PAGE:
Moreover, the clocks in the body’s tissues and organs are influenced not only by light but also by sleep. “You have to be relaxed, free of stress and able to sleep when you want, meaning in accordance with one’s personal chronotype, which determines whether you go to bed early or late and tend to sleep for short or long periods,” says Henrik Oster of the University of Lübeck, who headed a research group at the Max Planck Institute in Göttingen until the end of 2012.
Since Oster’s time in Göttingen, he and his colleagues have been studying the relationships between sleep, the internal clock and metabolism. They have observed, for example, that the liver and fat cells of mice with sleep disorders no longer operate in synch. The researchers want to determine if the rhythm of the cells of other organs, such as the kidneys, is also decoupled.
A lot of evidence also suggests that sleep disorders can also alter metabolism via the internal clock. For example, Oster and his colleagues at the Max Planck Institute altered the normal sleep rhythm of mice, thus compromising their internal clocks. They prevented the mice from sleeping in the morning by placing toys in their cages. After a few days, they found that the disrupted sleep pattern had an impact on the internal clocks of peripheral organs, which were then no longer able to switch important metabolic genes on and off.
One target of such a metabolic disturbance is hormone-sensitive lipase. Normally the circadian system ensures that this adipocyte enzyme is active during the sleep phase. It then breaks down stored fats, which the body needs to bridge this period without food. However, because lipase activity is lower in sleep disorders, little fat is released into the body. “Because blood glucose levels fall in these circumstances, the result is an energy emergency. The animals get hungry,” Oster says. The mice start to eat, which then further disrupts their sleep patterns. The result is a vicious circle that causes the animals to gain more and more weight. To complicate matters, hormones in the stomach reset the liver’s clock if the mice eat when they should actually be asleep. Consequently, the liver’s metabolism becomes increasingly imbalanced.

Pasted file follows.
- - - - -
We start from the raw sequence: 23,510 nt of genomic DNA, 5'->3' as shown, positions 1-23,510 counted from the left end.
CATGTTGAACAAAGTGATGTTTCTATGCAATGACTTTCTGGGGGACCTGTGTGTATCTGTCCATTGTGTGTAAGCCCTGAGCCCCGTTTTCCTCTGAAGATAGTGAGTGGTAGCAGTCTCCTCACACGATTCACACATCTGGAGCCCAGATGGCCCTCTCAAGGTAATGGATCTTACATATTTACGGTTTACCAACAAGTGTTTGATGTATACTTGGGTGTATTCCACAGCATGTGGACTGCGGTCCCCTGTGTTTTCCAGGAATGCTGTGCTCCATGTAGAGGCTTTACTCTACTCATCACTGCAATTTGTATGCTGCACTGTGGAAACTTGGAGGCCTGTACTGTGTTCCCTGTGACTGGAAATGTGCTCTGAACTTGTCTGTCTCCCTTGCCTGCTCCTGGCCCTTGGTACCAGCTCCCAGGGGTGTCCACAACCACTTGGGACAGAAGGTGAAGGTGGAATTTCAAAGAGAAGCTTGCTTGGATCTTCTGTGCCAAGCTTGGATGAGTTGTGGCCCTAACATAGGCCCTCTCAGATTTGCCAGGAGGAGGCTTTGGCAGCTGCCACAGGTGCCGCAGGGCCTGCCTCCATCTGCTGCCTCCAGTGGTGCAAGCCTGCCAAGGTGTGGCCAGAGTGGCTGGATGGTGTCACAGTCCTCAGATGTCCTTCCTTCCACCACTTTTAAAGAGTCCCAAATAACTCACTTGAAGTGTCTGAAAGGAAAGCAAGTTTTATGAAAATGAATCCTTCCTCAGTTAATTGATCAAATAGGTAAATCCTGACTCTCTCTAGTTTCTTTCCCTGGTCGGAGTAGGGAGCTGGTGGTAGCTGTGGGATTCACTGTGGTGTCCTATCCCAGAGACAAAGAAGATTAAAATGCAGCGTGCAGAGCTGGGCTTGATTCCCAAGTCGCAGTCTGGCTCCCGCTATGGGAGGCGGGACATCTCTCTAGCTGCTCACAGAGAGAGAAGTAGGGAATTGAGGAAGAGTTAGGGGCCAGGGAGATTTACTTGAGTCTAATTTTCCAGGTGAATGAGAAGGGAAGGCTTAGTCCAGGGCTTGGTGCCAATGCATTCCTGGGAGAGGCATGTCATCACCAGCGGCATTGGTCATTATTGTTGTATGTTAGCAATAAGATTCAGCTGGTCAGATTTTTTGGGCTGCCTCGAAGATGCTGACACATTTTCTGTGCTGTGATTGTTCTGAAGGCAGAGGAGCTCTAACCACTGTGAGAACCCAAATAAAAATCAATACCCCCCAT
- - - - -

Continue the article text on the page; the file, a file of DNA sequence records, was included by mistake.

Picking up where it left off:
Is the body somehow able to compensate for this metabolic chaos? The answer is yes, in some circumstances. Oster’s team disturbed sleeping mice and only provided access to food during their normal waking phase. The mice were then allowed to eat as much as they wanted. “That normalized activation of the clock genes in the liver,” Oster says. This indicates that the time of food intake appears to be a very important factor for the development of obesity and metabolic diseases.”
The Lübeck-based researchers have also observed that clock genes regulate metabolic changes in sleep-deprived humans. Whether that really can lead to obesity and diabetes has not been established. However, studies on shift workers also point in that direction.
The mouse experiments also clearly show that properly synchronized sleep and food intake can compensate for – and perhaps even reverse – many metabolic imbalances. For this and other reasons, Oster believes that stabilizing the internal rhythm can be an important factor in the treatment of metabolic diseases. After all, many metabolic functions follow a pronounced daily rhythm and are influenced by stress. Sleep, for example plays a key role. “If you get sufficient sleep at the right time,” Oster says, “you’ll be less susceptible to metabolic disorders.”
In a nutshell
Sleep and the internal clock are closely associated with each other: if the internal clock gets out of synch, sleep problems can develop. And individuals who sleep poorly or irregularly disrupt their internal clock. Cells and organs also follow their own internal clock. The suprachiasmatic nucleus, a cluster of neurons in the brain, is the master pacemaker for other clocks in the body. However, the latter can also function without the nucleus. Some of them receive light/dark information directly from the eyes. Sleep defects can trigger metabolic disorders by altering the activity of clock genes, thereby disrupting downstream metabolic processes.